2

When a fish is being still in one spot, it definitely isn't floating or hovering. Poised? Suspended? "She made out a school of tiny fish ____ in a patch of filtered sunlight".

6
  • 4
    I like "suspended". Maybe "drifting" could work?
    – James
    Jun 29 '15 at 12:27
  • Not an answer, but unless the fish being perfectly still is important, you could always omit the verb. She made out a school of tiny fish in a patch of filtered sunlight. sounds fine to me.
    – Huey
    Jun 29 '15 at 12:42
  • 1
    I think I've occasionally heard "suspended".
    – Hot Licks
    Jun 29 '15 at 12:55
  • I like suspended, or, related, hovering.
    – Dan Bron
    Jun 29 '15 at 12:55
  • Are they actively swimming to stay in the sun patch, or is the water still as well?
    – jxh
    Jun 29 '15 at 17:27
1

Any of the following words would do:

Unmoving (quite poetic)

Stock-still

Immobile

Static

Unwavering

Motionless

0
1

Why not hovering?

  1. to float in the air without moving in any direction

  2. to stay very close to a person or place

  3. to stay near a specified point or level

Merriam-Webster

It seems to capture both stillness but also the fine flutters and oscillations you see when you spot a group of minnows just hanging out. Plus, it brings to mind motion through air, which, when talking about fish, is an imaginative touch.

or Wavering, maybe with a modifier? (barely wavering? hardly wavering?)

to sway to and fro, to tremble

Other suggestions:

blinking, quivering, winking, glimmering

0

I think floating immobile may describe the scene:

  • Buoyed on or suspended in or as if in a fluid. (AHD)
0

Standstill is used in this context.

And very, very rarely, even swimstill. I think it's a neologism, but it's a good one.

4
  • Is standstill also an adjective?
    – user66974
    Jun 29 '15 at 13:35
  • @Josh61: Not according to dictionaries. But we do have compounds like standstill agreement
    – Tushar Raj
    Jun 29 '15 at 13:41
  • Yes, I was just wondering if the sentence "they were just standstill" is grammatical. Interesting finding, though!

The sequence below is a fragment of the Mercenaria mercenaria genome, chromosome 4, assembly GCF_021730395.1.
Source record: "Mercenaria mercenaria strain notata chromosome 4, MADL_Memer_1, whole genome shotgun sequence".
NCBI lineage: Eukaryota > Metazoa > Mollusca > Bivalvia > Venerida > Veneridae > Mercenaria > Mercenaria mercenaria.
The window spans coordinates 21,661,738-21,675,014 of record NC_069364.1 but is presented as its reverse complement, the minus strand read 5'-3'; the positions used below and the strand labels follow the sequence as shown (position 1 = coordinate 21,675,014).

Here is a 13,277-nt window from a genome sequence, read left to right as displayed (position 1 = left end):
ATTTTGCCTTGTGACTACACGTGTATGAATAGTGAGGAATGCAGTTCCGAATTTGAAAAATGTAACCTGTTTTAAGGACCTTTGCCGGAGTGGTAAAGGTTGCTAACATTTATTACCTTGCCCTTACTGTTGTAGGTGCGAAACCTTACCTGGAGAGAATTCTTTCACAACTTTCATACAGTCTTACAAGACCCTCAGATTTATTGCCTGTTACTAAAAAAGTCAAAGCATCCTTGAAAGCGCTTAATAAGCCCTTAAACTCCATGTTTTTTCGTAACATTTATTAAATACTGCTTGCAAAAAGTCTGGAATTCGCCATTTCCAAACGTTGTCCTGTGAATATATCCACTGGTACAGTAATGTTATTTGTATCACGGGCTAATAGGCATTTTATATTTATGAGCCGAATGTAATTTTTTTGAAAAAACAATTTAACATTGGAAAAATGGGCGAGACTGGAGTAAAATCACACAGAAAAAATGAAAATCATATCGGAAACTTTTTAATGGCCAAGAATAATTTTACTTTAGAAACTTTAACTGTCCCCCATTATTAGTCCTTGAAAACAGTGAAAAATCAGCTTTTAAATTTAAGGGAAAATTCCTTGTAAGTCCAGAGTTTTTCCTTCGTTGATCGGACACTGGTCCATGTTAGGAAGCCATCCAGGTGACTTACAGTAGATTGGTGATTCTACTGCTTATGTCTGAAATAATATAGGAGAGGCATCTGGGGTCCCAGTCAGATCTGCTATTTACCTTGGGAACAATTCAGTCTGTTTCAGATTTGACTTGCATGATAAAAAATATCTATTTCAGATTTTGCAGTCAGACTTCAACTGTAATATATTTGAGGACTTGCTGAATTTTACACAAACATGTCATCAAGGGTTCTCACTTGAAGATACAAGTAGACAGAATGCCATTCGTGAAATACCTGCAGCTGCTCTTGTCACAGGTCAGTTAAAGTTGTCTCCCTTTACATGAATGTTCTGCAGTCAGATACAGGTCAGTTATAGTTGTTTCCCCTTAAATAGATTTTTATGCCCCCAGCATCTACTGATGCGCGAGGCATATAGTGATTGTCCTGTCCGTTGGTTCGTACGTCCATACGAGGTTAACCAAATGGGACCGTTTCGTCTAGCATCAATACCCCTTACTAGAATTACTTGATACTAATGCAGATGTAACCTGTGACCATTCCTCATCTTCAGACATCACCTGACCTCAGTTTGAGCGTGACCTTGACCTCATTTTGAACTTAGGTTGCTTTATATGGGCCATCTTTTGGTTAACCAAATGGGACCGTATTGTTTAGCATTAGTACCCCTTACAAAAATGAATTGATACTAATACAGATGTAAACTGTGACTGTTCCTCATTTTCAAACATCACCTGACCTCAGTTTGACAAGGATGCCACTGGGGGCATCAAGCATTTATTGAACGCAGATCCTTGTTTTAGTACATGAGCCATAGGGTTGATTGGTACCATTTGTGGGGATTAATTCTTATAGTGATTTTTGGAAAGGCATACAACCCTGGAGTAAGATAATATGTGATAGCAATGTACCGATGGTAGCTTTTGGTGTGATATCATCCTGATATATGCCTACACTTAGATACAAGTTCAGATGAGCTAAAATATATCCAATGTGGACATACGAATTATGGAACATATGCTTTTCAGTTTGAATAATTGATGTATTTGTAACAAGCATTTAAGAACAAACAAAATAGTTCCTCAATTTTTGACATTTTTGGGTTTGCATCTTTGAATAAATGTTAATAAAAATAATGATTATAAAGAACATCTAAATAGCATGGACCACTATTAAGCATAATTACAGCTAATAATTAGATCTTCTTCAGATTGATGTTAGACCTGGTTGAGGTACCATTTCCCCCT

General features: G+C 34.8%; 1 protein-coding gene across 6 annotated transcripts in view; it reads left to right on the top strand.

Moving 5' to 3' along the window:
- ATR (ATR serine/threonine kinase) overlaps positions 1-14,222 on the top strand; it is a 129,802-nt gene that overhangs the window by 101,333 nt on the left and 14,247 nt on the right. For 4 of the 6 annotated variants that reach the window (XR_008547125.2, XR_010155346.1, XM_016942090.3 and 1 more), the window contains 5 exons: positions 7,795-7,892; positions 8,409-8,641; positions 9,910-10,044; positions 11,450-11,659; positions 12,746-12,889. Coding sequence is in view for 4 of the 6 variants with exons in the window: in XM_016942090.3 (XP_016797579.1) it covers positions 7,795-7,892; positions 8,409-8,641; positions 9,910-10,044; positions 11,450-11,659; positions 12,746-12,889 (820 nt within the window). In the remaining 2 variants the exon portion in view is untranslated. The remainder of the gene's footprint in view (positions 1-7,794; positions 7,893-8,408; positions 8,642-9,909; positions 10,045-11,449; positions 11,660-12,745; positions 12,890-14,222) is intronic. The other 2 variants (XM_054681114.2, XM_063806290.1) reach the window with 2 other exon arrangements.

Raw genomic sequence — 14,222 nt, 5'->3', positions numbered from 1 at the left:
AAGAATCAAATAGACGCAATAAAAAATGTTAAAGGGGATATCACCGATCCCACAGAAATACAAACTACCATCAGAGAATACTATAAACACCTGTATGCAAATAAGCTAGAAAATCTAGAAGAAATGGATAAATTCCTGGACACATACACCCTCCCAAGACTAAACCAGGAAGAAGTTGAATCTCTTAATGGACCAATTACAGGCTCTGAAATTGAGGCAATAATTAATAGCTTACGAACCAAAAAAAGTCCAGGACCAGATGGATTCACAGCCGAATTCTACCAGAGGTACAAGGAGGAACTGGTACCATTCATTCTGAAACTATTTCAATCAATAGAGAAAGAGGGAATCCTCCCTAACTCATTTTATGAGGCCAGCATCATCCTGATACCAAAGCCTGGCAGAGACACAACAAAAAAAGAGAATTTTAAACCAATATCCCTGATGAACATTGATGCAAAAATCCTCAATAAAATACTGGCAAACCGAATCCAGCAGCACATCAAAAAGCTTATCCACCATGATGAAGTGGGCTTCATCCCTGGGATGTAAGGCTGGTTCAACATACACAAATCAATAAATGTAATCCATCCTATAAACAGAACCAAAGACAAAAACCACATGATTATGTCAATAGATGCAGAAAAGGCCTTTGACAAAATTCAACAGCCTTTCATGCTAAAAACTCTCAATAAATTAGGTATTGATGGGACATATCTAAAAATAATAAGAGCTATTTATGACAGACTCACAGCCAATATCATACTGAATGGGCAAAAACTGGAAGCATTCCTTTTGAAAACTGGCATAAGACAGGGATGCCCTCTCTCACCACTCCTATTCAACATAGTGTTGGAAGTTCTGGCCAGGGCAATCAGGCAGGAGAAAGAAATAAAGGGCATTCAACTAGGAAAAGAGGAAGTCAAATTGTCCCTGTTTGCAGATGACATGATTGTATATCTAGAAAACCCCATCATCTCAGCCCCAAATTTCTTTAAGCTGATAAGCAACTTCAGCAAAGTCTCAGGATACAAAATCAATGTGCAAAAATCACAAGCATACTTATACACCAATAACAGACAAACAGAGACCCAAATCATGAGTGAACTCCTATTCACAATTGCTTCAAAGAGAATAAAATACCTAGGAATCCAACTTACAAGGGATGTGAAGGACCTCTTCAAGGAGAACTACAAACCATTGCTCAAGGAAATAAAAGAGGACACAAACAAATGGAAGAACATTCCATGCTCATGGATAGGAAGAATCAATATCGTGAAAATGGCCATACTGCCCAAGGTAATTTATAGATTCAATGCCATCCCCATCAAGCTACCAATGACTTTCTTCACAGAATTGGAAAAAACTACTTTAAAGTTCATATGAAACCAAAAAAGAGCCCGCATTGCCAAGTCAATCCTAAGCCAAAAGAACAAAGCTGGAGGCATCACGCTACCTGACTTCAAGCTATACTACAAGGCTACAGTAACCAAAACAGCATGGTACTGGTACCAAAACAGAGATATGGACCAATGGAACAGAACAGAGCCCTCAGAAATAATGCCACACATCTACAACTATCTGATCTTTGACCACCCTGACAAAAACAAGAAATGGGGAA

– user66974
    Jun 29 '15 at 13:43
  • In this context, "swimstill" would be too clever and cute for its own good, imho.
    – kirk
    Jun 29 '15 at 17:45
0

I can't come up with a word that is specific to aquatic life, but here's a couple suggestions:

frozen, lingering

"Frozen" is more neutral as far as imputing meaning to the fishes' activity, and it's also alliterative ;)

0

You could say that the fish are resting when they are not swimming.

For a bit of whimsical irony, you could say:

She made out a school of tiny fish bathing in a patch of filtered sunlight.

4
  • 1
    But if there's a current, the fish needs to do work to stay stationary. Jun 29 '15 at 17:11
  • @PeterShor: I would call that treading water.
    – jxh
    Jun 29 '15 at 19:32
  • How can a fish tread water when it has no feet. :-) Jun 30 '15 at 13:36
  • @PeterShor: Fine, idiomatically treading water. :-)
    – jxh
    Jul 1 '15 at 15:23
0

Suspended

11) to come to a stop, usually temporarily; cease from operation for a time.
14) to be suspended, as in a liquid, gas, etc.

from Dictionary.com

Your Answer

By clicking “Post Your Answer”, you agree to our terms of service, privacy policy and cookie policy

Not the answer you're looking for? Browse other questions tagged or ask your own question.